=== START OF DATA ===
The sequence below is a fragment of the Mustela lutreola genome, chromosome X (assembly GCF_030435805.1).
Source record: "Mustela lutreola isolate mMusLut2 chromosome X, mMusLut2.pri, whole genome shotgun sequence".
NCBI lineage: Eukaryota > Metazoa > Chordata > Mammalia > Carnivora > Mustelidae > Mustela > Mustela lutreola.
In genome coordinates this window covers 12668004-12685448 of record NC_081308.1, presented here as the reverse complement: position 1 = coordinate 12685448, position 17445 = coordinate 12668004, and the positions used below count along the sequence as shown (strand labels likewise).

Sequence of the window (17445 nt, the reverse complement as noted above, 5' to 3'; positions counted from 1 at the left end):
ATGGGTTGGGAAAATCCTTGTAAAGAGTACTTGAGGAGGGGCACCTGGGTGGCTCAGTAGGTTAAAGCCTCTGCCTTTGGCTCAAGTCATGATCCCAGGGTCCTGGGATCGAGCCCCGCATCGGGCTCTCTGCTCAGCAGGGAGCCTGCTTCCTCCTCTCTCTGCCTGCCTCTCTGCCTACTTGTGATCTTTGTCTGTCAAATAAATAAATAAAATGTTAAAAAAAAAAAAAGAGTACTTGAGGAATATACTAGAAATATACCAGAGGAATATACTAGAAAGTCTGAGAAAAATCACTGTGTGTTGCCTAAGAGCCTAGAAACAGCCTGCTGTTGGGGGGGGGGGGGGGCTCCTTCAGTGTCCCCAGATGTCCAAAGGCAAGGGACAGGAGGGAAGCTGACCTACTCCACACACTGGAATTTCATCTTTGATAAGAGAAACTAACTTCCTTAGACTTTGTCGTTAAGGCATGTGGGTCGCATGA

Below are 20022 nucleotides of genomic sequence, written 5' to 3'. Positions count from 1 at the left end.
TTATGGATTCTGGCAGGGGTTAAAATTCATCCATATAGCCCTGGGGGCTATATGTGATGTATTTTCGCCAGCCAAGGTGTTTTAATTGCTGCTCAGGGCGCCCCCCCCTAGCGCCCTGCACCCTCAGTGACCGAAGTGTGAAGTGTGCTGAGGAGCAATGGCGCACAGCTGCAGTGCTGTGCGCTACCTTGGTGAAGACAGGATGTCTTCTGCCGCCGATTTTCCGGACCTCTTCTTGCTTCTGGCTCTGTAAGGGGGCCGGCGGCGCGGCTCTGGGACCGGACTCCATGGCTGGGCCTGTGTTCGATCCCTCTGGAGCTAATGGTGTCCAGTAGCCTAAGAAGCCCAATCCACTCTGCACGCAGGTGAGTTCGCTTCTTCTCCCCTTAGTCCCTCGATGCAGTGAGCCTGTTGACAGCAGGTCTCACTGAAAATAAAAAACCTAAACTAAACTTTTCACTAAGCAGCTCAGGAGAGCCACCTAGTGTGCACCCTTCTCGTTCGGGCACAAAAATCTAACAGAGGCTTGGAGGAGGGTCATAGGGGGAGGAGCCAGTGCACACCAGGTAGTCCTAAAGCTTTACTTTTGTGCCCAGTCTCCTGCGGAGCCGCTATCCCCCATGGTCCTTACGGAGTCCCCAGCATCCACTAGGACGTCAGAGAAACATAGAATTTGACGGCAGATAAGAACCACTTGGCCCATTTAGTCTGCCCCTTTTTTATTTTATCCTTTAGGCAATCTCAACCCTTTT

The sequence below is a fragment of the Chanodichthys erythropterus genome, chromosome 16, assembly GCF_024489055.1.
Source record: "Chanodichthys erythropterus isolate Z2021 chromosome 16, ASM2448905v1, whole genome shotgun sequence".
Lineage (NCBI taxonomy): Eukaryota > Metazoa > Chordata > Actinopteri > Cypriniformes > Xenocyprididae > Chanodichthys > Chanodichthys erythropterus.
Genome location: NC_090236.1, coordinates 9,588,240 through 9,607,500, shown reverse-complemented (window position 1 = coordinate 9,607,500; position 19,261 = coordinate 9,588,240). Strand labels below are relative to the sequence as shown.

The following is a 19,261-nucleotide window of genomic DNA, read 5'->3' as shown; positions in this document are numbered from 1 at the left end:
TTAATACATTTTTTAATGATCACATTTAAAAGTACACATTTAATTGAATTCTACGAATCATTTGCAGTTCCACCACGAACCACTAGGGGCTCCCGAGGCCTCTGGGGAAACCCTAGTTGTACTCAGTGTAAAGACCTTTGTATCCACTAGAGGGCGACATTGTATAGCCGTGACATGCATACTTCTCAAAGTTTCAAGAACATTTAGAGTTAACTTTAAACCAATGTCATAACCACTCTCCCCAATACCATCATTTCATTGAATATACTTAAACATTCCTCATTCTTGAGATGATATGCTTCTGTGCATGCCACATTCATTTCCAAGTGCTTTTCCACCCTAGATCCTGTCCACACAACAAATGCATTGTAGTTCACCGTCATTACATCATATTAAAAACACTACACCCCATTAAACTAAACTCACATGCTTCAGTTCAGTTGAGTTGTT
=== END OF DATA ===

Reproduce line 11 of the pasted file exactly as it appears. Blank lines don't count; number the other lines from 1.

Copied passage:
Lineage (NCBI taxonomy): Eukaryota > Metazoa > Chordata > Actinopteri > Cypriniformes > Xenocyprididae > Chanodichthys > Chanodichthys erythropterus.